Elizabeth Barrette (ysabetwordsmith) wrote,
Elizabeth Barrette

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Asexy Sex Scenes 101

Recently Melannen started a conversation in Dreamwidth about sex scenes featuring asexual characters, which inspired a similar conversation here on my blog.  Melannen has since posted "101 Asexy Sex Scenes" -- a list of prompts for stories involving asexual characters.  Some folks thought the discussion was going to lead to a how-to post, but that's not where the original author was headed.  Based on the discussion, however, it looks like such a post would be useful.  So, here's my take on it.  YMMV.

These are my base premises:  You, the author, have some experience writing already -- enough to feel comfortable tackling a delicate topic.  You know how to do research and are willing to do your homework for a story.  You are a reasonably mature and decent human being who doesn't want to hurt people's feelings unnecessarily.  You're interested in, or at least curious about, writing some asexual character(s).  You're planning, or considering, a scene that puts someone(s) asexual in a sexual situation.  Here are some thoughts on making that scene accurate and entertaining, and minimizing the chance of causing offense. 

1) Understand asexuality to the best of your ability.  It exists in many flavors and there are different aspects of it, such as romantic/aromantic, whether there is any sexual attraction at all, and whether the character finds sex to be merely uninteresting or actively off-putting.  Asexuality as an orientation is different from celibacy.  If you don't understand what asexuality is, you're unlikely to render it accurately and the results will probably stink.  Ideally, read both nonfiction and fiction examples.  Some good resources include:
asexuality on LiveJournal
ace_of_arts on LiveJournal
Asexuality on Dreamwidth
Asexual Fandom on Dreamwidth
"Asexual Information and Perspectives"
Asexual Visibility and Education Network
"Asexuals: Who Are They and Why Are They Important?"

2) Figure out, as best you can, what kind of asexual your character(s) will be.  This influences the kind of situation likely to occur and how the character will probably respond.  For instance, a romantic asexual may be concerned with feelings and relationships in ways that an aromantic asexual will not.  Stand them side-by-side and hit them with the same love spell, and their reactions will probably differ even though they share a sexual orientation.  Further note that speculative fiction can introduce elements not standard for humans, such as an alien species for whom asexuality is the norm or one with more than two sexes one of which is typically asexual in orientation.  You'll need to define however many parameters of asexuality relate to your storyline.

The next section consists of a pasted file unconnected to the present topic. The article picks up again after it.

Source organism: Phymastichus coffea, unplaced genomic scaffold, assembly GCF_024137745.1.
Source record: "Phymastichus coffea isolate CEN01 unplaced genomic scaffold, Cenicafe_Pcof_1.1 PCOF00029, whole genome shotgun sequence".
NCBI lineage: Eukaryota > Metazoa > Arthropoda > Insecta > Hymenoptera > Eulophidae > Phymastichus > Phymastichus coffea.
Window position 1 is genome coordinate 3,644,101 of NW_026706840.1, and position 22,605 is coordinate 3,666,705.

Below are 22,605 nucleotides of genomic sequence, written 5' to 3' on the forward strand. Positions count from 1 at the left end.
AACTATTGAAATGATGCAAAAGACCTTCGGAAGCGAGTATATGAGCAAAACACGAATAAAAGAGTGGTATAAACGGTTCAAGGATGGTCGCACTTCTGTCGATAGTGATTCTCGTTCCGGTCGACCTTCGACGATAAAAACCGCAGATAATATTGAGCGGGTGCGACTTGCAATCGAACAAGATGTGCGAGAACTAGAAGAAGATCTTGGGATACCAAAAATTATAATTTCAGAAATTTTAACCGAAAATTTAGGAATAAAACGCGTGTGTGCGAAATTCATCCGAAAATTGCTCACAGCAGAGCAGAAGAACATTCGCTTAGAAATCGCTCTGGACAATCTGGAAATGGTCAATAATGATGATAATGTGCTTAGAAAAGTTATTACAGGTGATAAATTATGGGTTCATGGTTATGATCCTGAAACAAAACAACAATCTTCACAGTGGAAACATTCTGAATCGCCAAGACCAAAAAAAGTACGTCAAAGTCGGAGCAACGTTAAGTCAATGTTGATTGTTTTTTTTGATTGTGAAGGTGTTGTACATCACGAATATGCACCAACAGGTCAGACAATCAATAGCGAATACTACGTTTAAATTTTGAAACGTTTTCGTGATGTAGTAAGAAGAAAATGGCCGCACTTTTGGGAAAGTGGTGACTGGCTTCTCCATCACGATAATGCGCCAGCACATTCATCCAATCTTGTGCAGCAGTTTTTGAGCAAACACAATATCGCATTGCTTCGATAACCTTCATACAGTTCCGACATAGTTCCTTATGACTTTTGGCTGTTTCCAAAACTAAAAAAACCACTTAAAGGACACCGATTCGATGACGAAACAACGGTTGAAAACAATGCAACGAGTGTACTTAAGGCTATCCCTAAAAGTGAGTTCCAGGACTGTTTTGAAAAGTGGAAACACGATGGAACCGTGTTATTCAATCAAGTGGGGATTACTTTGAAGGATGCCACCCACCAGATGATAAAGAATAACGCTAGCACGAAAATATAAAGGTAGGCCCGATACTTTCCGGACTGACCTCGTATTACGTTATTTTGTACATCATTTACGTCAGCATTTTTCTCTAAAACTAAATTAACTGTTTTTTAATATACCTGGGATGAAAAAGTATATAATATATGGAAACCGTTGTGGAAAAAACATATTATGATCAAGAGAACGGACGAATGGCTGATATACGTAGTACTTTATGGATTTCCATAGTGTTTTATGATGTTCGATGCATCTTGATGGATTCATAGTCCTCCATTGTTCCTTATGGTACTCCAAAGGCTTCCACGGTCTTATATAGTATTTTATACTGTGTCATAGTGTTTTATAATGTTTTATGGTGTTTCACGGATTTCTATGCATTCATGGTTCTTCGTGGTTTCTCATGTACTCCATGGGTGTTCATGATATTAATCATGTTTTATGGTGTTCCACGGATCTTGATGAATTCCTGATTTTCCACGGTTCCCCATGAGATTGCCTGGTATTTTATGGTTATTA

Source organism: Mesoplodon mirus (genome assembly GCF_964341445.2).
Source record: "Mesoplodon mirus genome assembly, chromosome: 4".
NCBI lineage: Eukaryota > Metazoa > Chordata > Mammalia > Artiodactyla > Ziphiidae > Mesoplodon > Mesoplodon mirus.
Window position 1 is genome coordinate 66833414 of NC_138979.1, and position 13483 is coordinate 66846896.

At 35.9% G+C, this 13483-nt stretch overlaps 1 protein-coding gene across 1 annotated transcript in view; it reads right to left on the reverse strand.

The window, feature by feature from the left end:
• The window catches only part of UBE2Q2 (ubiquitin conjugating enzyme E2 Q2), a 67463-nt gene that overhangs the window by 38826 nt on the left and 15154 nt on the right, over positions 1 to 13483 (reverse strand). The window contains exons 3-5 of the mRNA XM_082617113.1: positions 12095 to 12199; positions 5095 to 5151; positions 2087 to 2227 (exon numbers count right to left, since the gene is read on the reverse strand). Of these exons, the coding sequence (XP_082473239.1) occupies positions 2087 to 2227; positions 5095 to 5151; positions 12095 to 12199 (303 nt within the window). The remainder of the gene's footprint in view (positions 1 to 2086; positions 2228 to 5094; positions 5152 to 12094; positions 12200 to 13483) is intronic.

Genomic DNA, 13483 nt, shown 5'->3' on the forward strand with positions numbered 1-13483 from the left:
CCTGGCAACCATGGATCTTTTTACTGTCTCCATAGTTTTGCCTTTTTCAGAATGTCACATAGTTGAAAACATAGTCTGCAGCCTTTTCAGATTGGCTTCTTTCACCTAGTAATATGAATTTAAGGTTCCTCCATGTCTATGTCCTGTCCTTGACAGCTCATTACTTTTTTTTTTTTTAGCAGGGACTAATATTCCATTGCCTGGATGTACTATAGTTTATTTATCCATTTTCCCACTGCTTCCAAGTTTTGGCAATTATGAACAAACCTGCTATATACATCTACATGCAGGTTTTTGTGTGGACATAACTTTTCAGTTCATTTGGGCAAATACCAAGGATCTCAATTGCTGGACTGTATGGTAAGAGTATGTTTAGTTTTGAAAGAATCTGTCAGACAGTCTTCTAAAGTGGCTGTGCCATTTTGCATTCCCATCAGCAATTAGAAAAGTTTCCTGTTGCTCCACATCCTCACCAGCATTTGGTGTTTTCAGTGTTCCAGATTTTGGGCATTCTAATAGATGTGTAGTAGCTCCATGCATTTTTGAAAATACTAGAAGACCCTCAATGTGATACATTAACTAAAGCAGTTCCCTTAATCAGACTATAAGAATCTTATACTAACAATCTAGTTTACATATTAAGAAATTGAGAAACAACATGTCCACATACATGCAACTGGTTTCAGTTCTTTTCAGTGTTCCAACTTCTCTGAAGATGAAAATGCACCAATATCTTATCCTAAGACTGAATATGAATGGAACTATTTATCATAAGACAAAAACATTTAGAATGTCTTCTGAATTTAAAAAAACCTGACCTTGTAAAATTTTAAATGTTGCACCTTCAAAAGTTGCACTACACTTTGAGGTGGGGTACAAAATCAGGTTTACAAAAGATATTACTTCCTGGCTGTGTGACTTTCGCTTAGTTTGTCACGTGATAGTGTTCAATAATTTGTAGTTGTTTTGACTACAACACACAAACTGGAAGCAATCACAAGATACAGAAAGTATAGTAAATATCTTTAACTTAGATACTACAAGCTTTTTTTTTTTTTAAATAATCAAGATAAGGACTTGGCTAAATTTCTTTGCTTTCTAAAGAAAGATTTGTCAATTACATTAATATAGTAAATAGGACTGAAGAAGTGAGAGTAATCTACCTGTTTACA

3) Consider the canon if writing about an existing character, whether your own or someone else's.  That may tell you a lot about the character's sexual orientation and identity.  If it clashes with what you want to write, you'll need to provide a plausible explanation for the differences or changes.  If it supports what you write, it'll give you things to build on. 

4) Identify a motive and context for the sexual activity.  Asexuals generally don't have sex with other people for their own gratification.  So you need to explain why the asexual person is doing this at all.  It may be consensual or nonconsensual, or somewhere in between.  You must make it plausible and compelling, or else the plot will wobble.  Some possible examples include:
* a first sexual encounter in which the character does not know that sex isn't their thing, and discovers it in practice
* an asexual character is in a relationship with a sexual character, and wishes to explore for mutually agreeable activities
* an asexual character having sex to conceal their identity and pass as a sexual person
* mating for the purpose of reproduction
* fantasies, dreams, alternate dimensions, and other things that may seem real but aren't, or are unconventionally real
* spells, alien technology, telepathy, and other things that cause an asexual character to feel sexual attraction and/or have sex
* arranged marriages, bargains, bets, dares, and other circumstances that lead to sexual activity without necessarily desire
* rape, sexual harassment, other violent and/or nonconsensual situations
* things that are not precisely sexual, but can be described in sexual terms; or are sensual/passionate but not copulatory

5) Watch out for cliches.  They can offend readers and make your story look dumb.  If you must use them, handle with care and distinguish your writing from previous examples.  For instance, it is possible  for someone's sexuality to shift over time, but that is rare.  (Someone might have one or two underwhelming sexual encounters, and if their attraction and sex drive are low, might not bother to keep exploring -- but then fall in love, decide to try one more time, and discover at least one activity that's tolerable or enjoyable.)  If you want to write about it, you need to acknowledge both the possibility and the rarity, because it will probably throw your characters for a loop.